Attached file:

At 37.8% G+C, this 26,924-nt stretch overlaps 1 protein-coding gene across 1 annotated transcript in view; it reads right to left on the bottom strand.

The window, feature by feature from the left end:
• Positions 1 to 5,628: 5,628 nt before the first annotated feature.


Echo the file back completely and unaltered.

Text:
At 37.8% G+C, this 26,924-nt stretch overlaps 1 protein-coding gene across 1 annotated transcript in view; it reads right to left on the bottom strand.

The window, feature by feature from the left end:
• Positions 1 to 5,628: 5,628 nt before the first annotated feature.